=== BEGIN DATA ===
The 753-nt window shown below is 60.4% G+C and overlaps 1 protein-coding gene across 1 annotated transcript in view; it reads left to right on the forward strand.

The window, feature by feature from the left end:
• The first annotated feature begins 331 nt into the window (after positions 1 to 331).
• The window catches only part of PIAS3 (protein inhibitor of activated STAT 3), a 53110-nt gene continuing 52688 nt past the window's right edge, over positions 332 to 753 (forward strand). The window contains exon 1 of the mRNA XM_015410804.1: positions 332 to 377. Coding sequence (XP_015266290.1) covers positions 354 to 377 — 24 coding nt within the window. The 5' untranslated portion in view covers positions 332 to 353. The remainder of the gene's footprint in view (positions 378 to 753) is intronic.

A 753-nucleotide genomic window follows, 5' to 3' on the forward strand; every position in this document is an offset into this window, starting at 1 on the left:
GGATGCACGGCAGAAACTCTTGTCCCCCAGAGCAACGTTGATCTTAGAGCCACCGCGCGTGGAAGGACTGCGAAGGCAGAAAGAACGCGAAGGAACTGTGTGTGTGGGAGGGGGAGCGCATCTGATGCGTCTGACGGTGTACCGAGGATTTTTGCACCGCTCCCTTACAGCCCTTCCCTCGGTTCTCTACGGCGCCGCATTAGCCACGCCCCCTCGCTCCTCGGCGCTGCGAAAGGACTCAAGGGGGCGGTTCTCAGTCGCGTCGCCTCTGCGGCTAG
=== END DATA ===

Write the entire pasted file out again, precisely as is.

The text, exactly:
The 753-nt window shown below is 60.4% G+C and overlaps 1 protein-coding gene across 1 annotated transcript in view; it reads left to right on the forward strand.

The window, feature by feature from the left end:
• The first annotated feature begins 331 nt into the window (after positions 1 to 331).
• The window catches only part of PIAS3 (protein inhibitor of activated STAT 3), a 53110-nt gene continuing 52688 nt past the window's right edge, over positions 332 to 753 (forward strand). The window contains exon 1 of the mRNA XM_015410804.1: positions 332 to 377. Coding sequence (XP_015266290.1) covers positions 354 to 377 — 24 coding nt within the window. The 5' untranslated portion in view covers positions 332 to 353. The remainder of the gene's footprint in view (positions 378 to 753) is intronic.

A 753-nucleotide genomic window follows, 5' to 3' on the forward strand; every position in this document is an offset into this window, starting at 1 on the left:
GGATGCACGGCAGAAACTCTTGTCCCCCAGAGCAACGTTGATCTTAGAGCCACCGCGCGTGGAAGGACTGCGAAGGCAGAAAGAACGCGAAGGAACTGTGTGTGTGGGAGGGGGAGCGCATCTGATGCGTCTGACGGTGTACCGAGGATTTTTGCACCGCTCCCTTACAGCCCTTCCCTCGGTTCTCTACGGCGCCGCATTAGCCACGCCCCCTCGCTCCTCGGCGCTGCGAAAGGACTCAAGGGGGCGGTTCTCAGTCGCGTCGCCTCTGCGGCTAG